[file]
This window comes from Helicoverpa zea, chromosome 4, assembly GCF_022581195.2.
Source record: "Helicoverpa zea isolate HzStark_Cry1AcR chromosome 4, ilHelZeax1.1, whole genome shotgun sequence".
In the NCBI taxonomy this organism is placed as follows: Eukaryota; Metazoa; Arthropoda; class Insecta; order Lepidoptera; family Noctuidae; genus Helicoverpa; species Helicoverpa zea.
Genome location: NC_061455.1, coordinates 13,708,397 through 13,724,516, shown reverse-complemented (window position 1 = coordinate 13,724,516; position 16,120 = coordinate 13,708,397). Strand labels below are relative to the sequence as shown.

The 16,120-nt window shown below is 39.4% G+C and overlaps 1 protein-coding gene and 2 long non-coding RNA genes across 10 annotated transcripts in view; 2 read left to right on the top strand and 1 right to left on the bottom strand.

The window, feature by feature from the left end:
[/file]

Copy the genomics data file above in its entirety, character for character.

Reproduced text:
This window comes from Helicoverpa zea, chromosome 4, assembly GCF_022581195.2.
Source record: "Helicoverpa zea isolate HzStark_Cry1AcR chromosome 4, ilHelZeax1.1, whole genome shotgun sequence".
In the NCBI taxonomy this organism is placed as follows: Eukaryota; Metazoa; Arthropoda; class Insecta; order Lepidoptera; family Noctuidae; genus Helicoverpa; species Helicoverpa zea.
Genome location: NC_061455.1, coordinates 13,708,397 through 13,724,516, shown reverse-complemented (window position 1 = coordinate 13,724,516; position 16,120 = coordinate 13,708,397). Strand labels below are relative to the sequence as shown.

The 16,120-nt window shown below is 39.4% G+C and overlaps 1 protein-coding gene and 2 long non-coding RNA genes across 10 annotated transcripts in view; 2 read left to right on the top strand and 1 right to left on the bottom strand.

The window, feature by feature from the left end: